␙N0␖␑␘N␙␚␔␛␀␖␑␘␀␐(!&␐+$*)^(!&@^)!

Explanation

␙N0␖␑␘N␙␚␔␛␀␖␑␘␀␐                 Data
                 (!&␐+$*)         Push the stack, reversed and +16 back on top
                         ^(!&@^)! Print everything reversed, including the length (Hence the final `!`)

It does error on overflow though...

\$\endgroup\$
4
  • \$\begingroup\$ Will it get to BF length? I wonder... \$\endgroup\$
    – SuperPizz
    Apr 18 at 11:44
  • \$\begingroup\$ Almost there... \$\endgroup\$
    – SuperPizz
    Apr 18 at 12:02
  • 2
    \$\begingroup\$ just as a note, i have posted a quine in this language before, though don't let that stop you improving this further \$\endgroup\$
    – Jo King
    Apr 18 at 13:27
  • \$\begingroup\$ SO messed up the unprintables \$\endgroup\$
    – SuperPizz
    Apr 18 at 18:34
5
\$\begingroup\$

C++ (350)

#include<iostream>
#include<fstream>
int main(){std::ofstream f;f.open("f.cpp");
#define B(x)x;f<<("B(" #x ")");
#define A(x)f<<("A(" #x ")");x;
B(f<<("#include<iostream>\n#include<fstream>\nint main(){std::ofstream f;f.open(\"f.cpp\");\n#define B(x)x;f<<(\"B(\" #x \")\");\n#define A(x)f<<(\"A(\" #x \")\");x;\n"))A(f<<("f.close();}\n"))f.close();}

Modified version of this.

Makes use of the C++ preprocessor.

\$\endgroup\$
5
\$\begingroup\$

CSS, 47 bytes

<style>:before,*{display:block;content:'<style>

Paste into a blank HTML page to avoid conflict with other tags.

\$\endgroup\$
3
  • \$\begingroup\$ Wouldn't this technically be HTML with embedded CSS in it? Also, what browser did this successfully quine in, because when I test this with an empty HTML file, it displays :before,*{display:block;content:'<style> on the window. \$\endgroup\$ Jul 16, 2017 at 5:08
  • \$\begingroup\$ This doesn't work as HTML has implicit html, head and body tags. \$\endgroup\$ Mar 20, 2018 at 16:20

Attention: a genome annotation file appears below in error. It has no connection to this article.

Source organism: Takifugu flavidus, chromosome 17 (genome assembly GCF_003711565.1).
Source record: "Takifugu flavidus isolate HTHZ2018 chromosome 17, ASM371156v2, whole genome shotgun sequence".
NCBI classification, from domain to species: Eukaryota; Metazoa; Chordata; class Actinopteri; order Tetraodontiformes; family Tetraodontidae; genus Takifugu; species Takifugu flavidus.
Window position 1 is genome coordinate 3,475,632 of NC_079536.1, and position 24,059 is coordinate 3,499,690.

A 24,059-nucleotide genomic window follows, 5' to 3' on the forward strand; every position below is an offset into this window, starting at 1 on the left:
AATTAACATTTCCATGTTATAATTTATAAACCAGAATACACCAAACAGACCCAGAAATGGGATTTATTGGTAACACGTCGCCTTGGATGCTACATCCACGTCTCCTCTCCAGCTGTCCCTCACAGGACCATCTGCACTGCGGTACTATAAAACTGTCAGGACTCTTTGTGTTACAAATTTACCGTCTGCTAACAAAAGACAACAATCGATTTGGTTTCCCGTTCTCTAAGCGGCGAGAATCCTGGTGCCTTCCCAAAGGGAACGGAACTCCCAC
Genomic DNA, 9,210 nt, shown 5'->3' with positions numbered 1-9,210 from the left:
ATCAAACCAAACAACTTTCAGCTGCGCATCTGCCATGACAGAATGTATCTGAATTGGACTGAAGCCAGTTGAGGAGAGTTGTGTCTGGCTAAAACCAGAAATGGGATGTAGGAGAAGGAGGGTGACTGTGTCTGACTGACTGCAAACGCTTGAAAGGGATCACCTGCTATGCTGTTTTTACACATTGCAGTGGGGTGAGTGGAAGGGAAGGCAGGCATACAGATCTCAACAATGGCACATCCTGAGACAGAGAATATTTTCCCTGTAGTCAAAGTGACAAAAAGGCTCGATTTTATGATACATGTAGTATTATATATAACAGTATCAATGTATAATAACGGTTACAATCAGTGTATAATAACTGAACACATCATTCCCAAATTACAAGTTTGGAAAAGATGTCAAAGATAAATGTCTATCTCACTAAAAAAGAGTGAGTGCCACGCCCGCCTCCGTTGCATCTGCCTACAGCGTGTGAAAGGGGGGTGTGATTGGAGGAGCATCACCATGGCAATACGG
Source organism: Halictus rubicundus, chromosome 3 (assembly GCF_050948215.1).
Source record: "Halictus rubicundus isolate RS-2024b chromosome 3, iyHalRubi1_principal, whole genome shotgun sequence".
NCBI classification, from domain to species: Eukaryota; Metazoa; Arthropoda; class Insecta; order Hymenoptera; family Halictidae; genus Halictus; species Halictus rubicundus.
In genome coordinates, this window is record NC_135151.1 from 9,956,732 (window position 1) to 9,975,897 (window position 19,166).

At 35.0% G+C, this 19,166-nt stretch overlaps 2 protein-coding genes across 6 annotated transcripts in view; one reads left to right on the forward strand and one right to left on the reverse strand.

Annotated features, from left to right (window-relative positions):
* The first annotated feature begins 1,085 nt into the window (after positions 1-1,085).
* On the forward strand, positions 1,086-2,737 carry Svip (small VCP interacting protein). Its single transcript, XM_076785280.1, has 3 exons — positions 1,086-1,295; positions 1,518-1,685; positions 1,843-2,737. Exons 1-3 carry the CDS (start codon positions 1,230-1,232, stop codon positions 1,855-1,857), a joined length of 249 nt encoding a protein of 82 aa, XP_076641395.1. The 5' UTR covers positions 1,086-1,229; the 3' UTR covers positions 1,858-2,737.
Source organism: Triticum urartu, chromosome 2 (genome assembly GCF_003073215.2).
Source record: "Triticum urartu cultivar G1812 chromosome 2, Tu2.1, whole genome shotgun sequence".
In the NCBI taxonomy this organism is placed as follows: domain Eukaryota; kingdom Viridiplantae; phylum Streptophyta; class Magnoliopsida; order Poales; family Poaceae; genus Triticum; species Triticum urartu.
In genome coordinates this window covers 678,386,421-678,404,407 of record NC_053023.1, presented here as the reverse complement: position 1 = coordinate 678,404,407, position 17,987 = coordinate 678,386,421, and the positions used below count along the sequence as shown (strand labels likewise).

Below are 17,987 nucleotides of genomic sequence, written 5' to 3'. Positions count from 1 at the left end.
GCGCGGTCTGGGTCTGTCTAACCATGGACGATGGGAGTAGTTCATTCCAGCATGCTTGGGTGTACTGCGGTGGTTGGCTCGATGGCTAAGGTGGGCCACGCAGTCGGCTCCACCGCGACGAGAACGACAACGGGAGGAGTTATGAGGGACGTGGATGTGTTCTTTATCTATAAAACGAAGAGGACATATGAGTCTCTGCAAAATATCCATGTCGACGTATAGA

• \$\begingroup\$ @KonradBorowski But technically HTML still works if you leave out the tags on modern browsers. \$\endgroup\$ Apr 2 at 18:20
5
\$\begingroup\$

Arcyóu, 1 byte

Q

The interpreter evaluates undefined symbols as strings, and the result of the last expression evaluated is automatically printed at the end of the program. What's interesting is that any undefined identifier can be used; I_am_a_quine! is also a quine.

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2
  • 1
    \$\begingroup\$ This does not satisfy our rules for proper quines as the Q only encodes itself (as does any character in I_am_a_quine!). \$\endgroup\$ May 23, 2017 at 15:35
  • \$\begingroup\$ Agreed @MartinEnder, but the challenge does not specify proper quines. \$\endgroup\$
    – jqblz
    Jun 2, 2017 at 21:30
5
\$\begingroup\$

Brachylog (2), 26 bytes, language postdates challenge

"ạ~bAh34∧A~ạj"ạ~bAh34∧A~ạj

Try it online!

A function that returns its own source code. (This can be made into a 28-byte full program by adding w after each occurrence of j.)

Explanation

"ạ~bAh34∧A~ạj"ạ~bAh34∧A~ạj
"ạ~bAh34∧A~ạj"               String literal
              ạ              Convert to list of character codes
               ~b            Prepend an element
                  h34          so that the first element is 34
                 A   ∧A        but work with the entire list
                       ~ạ    Convert to string
                         j   Concatenate the string to itself
\$\endgroup\$
5
\$\begingroup\$

Taxi, 1144 1034 970 bytes

"is waiting at Writer's Depot.34 is waiting at Starchild Numerology.Go to Starchild Numerology:w 1 r 3 l 2 l 3 l 2 r.Pickup a passenger going to Charboil Grill.Go to Charboil Grill:e 1 l.Pickup a passenger going to KonKat's.Go to Writer's Depot:w 1 r.Pickup a passenger going to KonKat's.Go to KonKat's:n 3 r 2 r.Pickup a passenger going to Cyclone.Go to Cyclone:n 1 l 2 l.Pickup a passenger going to Post Office.Pickup a passenger going to Post Office.Go to Post Office:s 1 l 2 r 1 l."is waiting at Writer's Depot.34 is waiting at Starchild Numerology.Go to Starchild Numerology:w 1 r 3 l 2 l 3 l 2 r.Pickup a passenger going to Charboil Grill.Go to Charboil Grill:e 1 l.Pickup a passenger going to KonKat's.Go to Writer's Depot:w 1 r.Pickup a passenger going to KonKat's.Go to KonKat's:n 3 r 2 r.Pickup a passenger going to Cyclone.Go to Cyclone:n 1 l 2 l.Pickup a passenger going to Post Office.Pickup a passenger going to Post Office.Go to Post Office:s 1 l 2 r 1 l.